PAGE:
New Louisiana Governor to Rescind Predecessor’s Religious Liberty Executive Order

Edwards-compressedBATON ROUGE, La. — The new governor of Louisiana plans to rescind an executive order issued by former Gov. Bobby Jindal that provided religious liberty protections to objectors of same-sex “marriage.”

Gov. John Bel Edwards, a Democrat and Roman Catholic, plans to make the move in the “near future,” according to his press secretary, and write his own order in its place.

“Governor Edwards will issue the executive order, but it is in the drafting stage,” Shauna Sanford, told Deadline. “As far as Jindal’s religious liberty order, the governor intends to rescind it in the near future.”

Jindal, also a Roman Catholic, had issued the order last May after legislators failed to pass a religious freedom bill, the “Marriage and Conscience Act,” which was struck down in a House committee 10-2.

“[I]t is of preeminent importance that government take no adverse action against a person, wholly or partially, on the basis that such person acts in accordance with his religious belief that marriage is or should be recognized as the union of one man and one woman, but that this principle not be construed to authorize any act of discrimination,” it read in part.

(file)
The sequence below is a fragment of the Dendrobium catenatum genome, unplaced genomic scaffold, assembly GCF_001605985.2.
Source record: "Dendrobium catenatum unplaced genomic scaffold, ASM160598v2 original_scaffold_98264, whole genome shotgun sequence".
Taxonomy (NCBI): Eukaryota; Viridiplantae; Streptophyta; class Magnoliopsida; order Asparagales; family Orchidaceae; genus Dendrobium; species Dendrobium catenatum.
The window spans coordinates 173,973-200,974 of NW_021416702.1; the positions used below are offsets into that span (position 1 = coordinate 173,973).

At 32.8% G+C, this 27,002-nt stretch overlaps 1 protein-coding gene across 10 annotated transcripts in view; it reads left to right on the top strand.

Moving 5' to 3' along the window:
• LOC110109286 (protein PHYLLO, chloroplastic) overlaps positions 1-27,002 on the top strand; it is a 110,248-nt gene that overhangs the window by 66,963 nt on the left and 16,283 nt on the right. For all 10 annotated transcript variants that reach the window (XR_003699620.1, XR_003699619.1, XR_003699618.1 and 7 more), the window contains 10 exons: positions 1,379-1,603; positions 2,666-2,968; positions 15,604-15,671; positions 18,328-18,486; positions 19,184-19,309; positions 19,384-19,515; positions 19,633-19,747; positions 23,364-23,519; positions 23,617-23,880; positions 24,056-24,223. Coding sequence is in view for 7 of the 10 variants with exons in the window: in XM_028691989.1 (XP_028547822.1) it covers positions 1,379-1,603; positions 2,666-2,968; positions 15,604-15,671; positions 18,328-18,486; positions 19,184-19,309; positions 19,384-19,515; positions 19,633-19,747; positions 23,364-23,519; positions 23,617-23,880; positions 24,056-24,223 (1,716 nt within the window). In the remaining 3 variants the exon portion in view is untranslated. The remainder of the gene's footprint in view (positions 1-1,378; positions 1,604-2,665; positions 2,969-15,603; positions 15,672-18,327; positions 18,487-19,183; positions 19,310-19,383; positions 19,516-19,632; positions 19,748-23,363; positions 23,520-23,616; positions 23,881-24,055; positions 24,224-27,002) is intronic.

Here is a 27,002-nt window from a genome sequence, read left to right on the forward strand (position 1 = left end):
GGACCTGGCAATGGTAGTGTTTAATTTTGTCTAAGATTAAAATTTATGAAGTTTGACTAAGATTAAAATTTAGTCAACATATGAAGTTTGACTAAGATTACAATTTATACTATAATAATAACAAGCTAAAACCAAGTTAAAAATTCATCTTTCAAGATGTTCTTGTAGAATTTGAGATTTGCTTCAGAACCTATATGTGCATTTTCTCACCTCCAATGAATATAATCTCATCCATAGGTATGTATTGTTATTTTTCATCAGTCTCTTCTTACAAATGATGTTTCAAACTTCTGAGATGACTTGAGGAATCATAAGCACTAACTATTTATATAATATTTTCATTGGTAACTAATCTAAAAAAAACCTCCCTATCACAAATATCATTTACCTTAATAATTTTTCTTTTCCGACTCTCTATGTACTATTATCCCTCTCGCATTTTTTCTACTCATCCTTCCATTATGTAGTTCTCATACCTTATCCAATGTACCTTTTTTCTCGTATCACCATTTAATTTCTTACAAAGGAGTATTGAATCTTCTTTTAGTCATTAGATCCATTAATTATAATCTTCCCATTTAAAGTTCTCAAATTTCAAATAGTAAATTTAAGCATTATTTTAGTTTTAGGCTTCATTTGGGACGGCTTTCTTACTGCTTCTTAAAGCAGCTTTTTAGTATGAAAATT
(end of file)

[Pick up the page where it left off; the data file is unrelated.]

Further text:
“All departments, commissions, boards, agencies, and political subdivisions of the state are authorized and directed to comply with the restrictions placed upon government action in the Preservation of Religious Freedom Act and, including more specifically, on the basis that such person acts in accordance with his religious belief that marriage is or should be recognized as the union of one man and one woman,” the order continued.

Jindal also explained in a statement that the executive order would “prohibit the state from denying or revoking a tax exemption, tax deduction, contract, cooperative agreement, loan, professional license, certification, accreditation, or employment on the basis the person acts in accordance with a religious belief that marriage is between one man and one woman.”

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Sanford told reporters this week that Edwards doesn’t believe residents should be forced to violate their convictions, but also believes that non-discrimination clauses are needed.

“In terms of what he will instruct the Attorney General’s office to do is follow the law. The governor does not want anyone to be forced to do anything they don’t want to do, within the confines of the law,” she said.

“He is going to rescind that order, as he mentioned months ago, and he is going to issue an executive order that state contractors have a non-discrimination clause because he does not believe that it is right for anyone to be discriminated against because of their race, their gender, their sexual orientation,” Sanford explained.

As previously reported, Virginia Gov. Terry McAuliffe vetoed a religious liberty bill on Wednesday that would have provided protections to pastors and non-profit, faith-based organizations who object to same-sex nuptials.


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